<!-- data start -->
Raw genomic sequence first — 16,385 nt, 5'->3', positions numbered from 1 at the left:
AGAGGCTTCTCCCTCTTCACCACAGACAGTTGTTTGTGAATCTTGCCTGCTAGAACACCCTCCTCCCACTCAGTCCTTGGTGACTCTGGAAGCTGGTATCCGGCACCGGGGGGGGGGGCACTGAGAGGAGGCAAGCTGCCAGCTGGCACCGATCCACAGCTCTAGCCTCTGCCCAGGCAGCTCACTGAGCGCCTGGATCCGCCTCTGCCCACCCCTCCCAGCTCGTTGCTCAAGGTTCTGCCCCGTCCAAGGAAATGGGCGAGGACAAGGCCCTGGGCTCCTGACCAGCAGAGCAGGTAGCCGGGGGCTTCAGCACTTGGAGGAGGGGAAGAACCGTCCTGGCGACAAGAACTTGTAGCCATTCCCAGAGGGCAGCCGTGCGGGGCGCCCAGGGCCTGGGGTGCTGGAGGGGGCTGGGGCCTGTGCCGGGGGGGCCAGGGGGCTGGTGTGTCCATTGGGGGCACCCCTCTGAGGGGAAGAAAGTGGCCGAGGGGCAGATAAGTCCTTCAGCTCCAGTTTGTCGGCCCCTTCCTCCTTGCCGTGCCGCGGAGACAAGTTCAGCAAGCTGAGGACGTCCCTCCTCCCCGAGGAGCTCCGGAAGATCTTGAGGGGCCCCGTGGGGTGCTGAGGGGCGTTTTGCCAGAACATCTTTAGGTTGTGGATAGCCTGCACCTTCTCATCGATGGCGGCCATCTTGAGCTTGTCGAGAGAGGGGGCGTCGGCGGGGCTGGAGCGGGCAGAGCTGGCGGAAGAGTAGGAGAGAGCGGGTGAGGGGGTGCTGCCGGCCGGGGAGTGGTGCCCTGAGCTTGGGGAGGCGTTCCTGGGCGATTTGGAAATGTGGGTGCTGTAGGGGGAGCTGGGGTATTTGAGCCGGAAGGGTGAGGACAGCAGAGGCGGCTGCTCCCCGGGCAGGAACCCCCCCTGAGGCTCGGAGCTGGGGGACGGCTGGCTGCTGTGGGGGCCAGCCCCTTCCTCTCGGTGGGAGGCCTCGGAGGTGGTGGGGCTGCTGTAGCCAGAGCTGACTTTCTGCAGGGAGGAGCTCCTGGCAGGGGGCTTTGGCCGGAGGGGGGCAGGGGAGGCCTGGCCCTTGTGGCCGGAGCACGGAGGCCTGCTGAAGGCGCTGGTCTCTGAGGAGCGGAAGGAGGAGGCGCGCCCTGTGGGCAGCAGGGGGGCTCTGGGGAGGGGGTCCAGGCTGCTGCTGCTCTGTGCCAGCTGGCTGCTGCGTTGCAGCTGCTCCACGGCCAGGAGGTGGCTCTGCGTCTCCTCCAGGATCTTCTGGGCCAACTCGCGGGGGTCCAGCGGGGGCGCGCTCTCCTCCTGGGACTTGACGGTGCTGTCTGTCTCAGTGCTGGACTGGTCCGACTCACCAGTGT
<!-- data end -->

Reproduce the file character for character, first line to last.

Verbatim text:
Raw genomic sequence first — 16,385 nt, 5'->3', positions numbered from 1 at the left:
AGAGGCTTCTCCCTCTTCACCACAGACAGTTGTTTGTGAATCTTGCCTGCTAGAACACCCTCCTCCCACTCAGTCCTTGGTGACTCTGGAAGCTGGTATCCGGCACCGGGGGGGGGGGCACTGAGAGGAGGCAAGCTGCCAGCTGGCACCGATCCACAGCTCTAGCCTCTGCCCAGGCAGCTCACTGAGCGCCTGGATCCGCCTCTGCCCACCCCTCCCAGCTCGTTGCTCAAGGTTCTGCCCCGTCCAAGGAAATGGGCGAGGACAAGGCCCTGGGCTCCTGACCAGCAGAGCAGGTAGCCGGGGGCTTCAGCACTTGGAGGAGGGGAAGAACCGTCCTGGCGACAAGAACTTGTAGCCATTCCCAGAGGGCAGCCGTGCGGGGCGCCCAGGGCCTGGGGTGCTGGAGGGGGCTGGGGCCTGTGCCGGGGGGGCCAGGGGGCTGGTGTGTCCATTGGGGGCACCCCTCTGAGGGGAAGAAAGTGGCCGAGGGGCAGATAAGTCCTTCAGCTCCAGTTTGTCGGCCCCTTCCTCCTTGCCGTGCCGCGGAGACAAGTTCAGCAAGCTGAGGACGTCCCTCCTCCCCGAGGAGCTCCGGAAGATCTTGAGGGGCCCCGTGGGGTGCTGAGGGGCGTTTTGCCAGAACATCTTTAGGTTGTGGATAGCCTGCACCTTCTCATCGATGGCGGCCATCTTGAGCTTGTCGAGAGAGGGGGCGTCGGCGGGGCTGGAGCGGGCAGAGCTGGCGGAAGAGTAGGAGAGAGCGGGTGAGGGGGTGCTGCCGGCCGGGGAGTGGTGCCCTGAGCTTGGGGAGGCGTTCCTGGGCGATTTGGAAATGTGGGTGCTGTAGGGGGAGCTGGGGTATTTGAGCCGGAAGGGTGAGGACAGCAGAGGCGGCTGCTCCCCGGGCAGGAACCCCCCCTGAGGCTCGGAGCTGGGGGACGGCTGGCTGCTGTGGGGGCCAGCCCCTTCCTCTCGGTGGGAGGCCTCGGAGGTGGTGGGGCTGCTGTAGCCAGAGCTGACTTTCTGCAGGGAGGAGCTCCTGGCAGGGGGCTTTGGCCGGAGGGGGGCAGGGGAGGCCTGGCCCTTGTGGCCGGAGCACGGAGGCCTGCTGAAGGCGCTGGTCTCTGAGGAGCGGAAGGAGGAGGCGCGCCCTGTGGGCAGCAGGGGGGCTCTGGGGAGGGGGTCCAGGCTGCTGCTGCTCTGTGCCAGCTGGCTGCTGCGTTGCAGCTGCTCCACGGCCAGGAGGTGGCTCTGCGTCTCCTCCAGGATCTTCTGGGCCAACTCGCGGGGGTCCAGCGGGGGCGCGCTCTCCTCCTGGGACTTGACGGTGCTGTCTGTCTCAGTGCTGGACTGGTCCGACTCACCAGTGT